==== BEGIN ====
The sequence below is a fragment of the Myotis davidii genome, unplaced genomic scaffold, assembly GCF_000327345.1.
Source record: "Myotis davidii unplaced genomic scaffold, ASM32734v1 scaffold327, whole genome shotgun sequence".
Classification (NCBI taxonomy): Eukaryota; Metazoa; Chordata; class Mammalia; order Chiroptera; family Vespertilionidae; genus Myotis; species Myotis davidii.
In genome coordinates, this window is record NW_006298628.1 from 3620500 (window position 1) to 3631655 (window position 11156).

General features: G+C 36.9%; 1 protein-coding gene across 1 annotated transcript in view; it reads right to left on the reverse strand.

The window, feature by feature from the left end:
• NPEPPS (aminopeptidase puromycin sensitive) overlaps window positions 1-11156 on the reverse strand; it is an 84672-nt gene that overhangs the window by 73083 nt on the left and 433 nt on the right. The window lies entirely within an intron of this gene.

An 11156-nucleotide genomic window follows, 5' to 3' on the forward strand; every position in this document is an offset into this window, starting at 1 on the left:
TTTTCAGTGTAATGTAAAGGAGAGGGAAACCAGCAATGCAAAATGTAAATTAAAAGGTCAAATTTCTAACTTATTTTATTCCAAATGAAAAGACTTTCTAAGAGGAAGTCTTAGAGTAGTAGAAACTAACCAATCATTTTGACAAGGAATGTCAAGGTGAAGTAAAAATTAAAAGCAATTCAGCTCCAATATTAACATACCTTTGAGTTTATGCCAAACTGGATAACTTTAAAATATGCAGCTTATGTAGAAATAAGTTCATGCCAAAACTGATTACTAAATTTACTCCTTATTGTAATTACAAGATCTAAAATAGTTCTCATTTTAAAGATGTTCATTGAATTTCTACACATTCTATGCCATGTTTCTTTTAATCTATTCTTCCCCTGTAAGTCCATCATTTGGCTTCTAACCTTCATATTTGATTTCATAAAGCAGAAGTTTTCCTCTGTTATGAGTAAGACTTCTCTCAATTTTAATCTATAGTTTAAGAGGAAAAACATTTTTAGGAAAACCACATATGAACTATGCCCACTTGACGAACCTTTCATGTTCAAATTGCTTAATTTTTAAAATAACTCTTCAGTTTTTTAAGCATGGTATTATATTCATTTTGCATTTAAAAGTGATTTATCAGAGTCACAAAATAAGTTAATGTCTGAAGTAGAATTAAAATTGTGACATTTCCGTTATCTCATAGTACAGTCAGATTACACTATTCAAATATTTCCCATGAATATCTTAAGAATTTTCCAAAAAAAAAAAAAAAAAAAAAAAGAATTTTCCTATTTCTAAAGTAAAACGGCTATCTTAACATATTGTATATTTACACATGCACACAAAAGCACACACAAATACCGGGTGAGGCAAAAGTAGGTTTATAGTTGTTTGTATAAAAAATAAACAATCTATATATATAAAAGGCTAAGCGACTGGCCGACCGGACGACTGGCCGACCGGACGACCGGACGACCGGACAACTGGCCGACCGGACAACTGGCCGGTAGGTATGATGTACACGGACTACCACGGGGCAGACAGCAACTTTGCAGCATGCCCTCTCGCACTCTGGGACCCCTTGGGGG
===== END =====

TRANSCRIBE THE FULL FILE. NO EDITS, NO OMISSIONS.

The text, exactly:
The sequence below is a fragment of the Myotis davidii genome, unplaced genomic scaffold, assembly GCF_000327345.1.
Source record: "Myotis davidii unplaced genomic scaffold, ASM32734v1 scaffold327, whole genome shotgun sequence".
Classification (NCBI taxonomy): Eukaryota; Metazoa; Chordata; class Mammalia; order Chiroptera; family Vespertilionidae; genus Myotis; species Myotis davidii.
In genome coordinates, this window is record NW_006298628.1 from 3620500 (window position 1) to 3631655 (window position 11156).

General features: G+C 36.9%; 1 protein-coding gene across 1 annotated transcript in view; it reads right to left on the reverse strand.

The window, feature by feature from the left end:
• NPEPPS (aminopeptidase puromycin sensitive) overlaps window positions 1-11156 on the reverse strand; it is an 84672-nt gene that overhangs the window by 73083 nt on the left and 433 nt on the right. The window lies entirely within an intron of this gene.

An 11156-nucleotide genomic window follows, 5' to 3' on the forward strand; every position in this document is an offset into this window, starting at 1 on the left:
TTTTCAGTGTAATGTAAAGGAGAGGGAAACCAGCAATGCAAAATGTAAATTAAAAGGTCAAATTTCTAACTTATTTTATTCCAAATGAAAAGACTTTCTAAGAGGAAGTCTTAGAGTAGTAGAAACTAACCAATCATTTTGACAAGGAATGTCAAGGTGAAGTAAAAATTAAAAGCAATTCAGCTCCAATATTAACATACCTTTGAGTTTATGCCAAACTGGATAACTTTAAAATATGCAGCTTATGTAGAAATAAGTTCATGCCAAAACTGATTACTAAATTTACTCCTTATTGTAATTACAAGATCTAAAATAGTTCTCATTTTAAAGATGTTCATTGAATTTCTACACATTCTATGCCATGTTTCTTTTAATCTATTCTTCCCCTGTAAGTCCATCATTTGGCTTCTAACCTTCATATTTGATTTCATAAAGCAGAAGTTTTCCTCTGTTATGAGTAAGACTTCTCTCAATTTTAATCTATAGTTTAAGAGGAAAAACATTTTTAGGAAAACCACATATGAACTATGCCCACTTGACGAACCTTTCATGTTCAAATTGCTTAATTTTTAAAATAACTCTTCAGTTTTTTAAGCATGGTATTATATTCATTTTGCATTTAAAAGTGATTTATCAGAGTCACAAAATAAGTTAATGTCTGAAGTAGAATTAAAATTGTGACATTTCCGTTATCTCATAGTACAGTCAGATTACACTATTCAAATATTTCCCATGAATATCTTAAGAATTTTCCAAAAAAAAAAAAAAAAAAAAAAAGAATTTTCCTATTTCTAAAGTAAAACGGCTATCTTAACATATTGTATATTTACACATGCACACAAAAGCACACACAAATACCGGGTGAGGCAAAAGTAGGTTTATAGTTGTTTGTATAAAAAATAAACAATCTATATATATAAAAGGCTAAGCGACTGGCCGACCGGACGACTGGCCGACCGGACGACCGGACGACCGGACAACTGGCCGACCGGACAACTGGCCGGTAGGTATGATGTACACGGACTACCACGGGGCAGACAGCAACTTTGCAGCATGCCCTCTCGCACTCTGGGACCCCTTGGGGG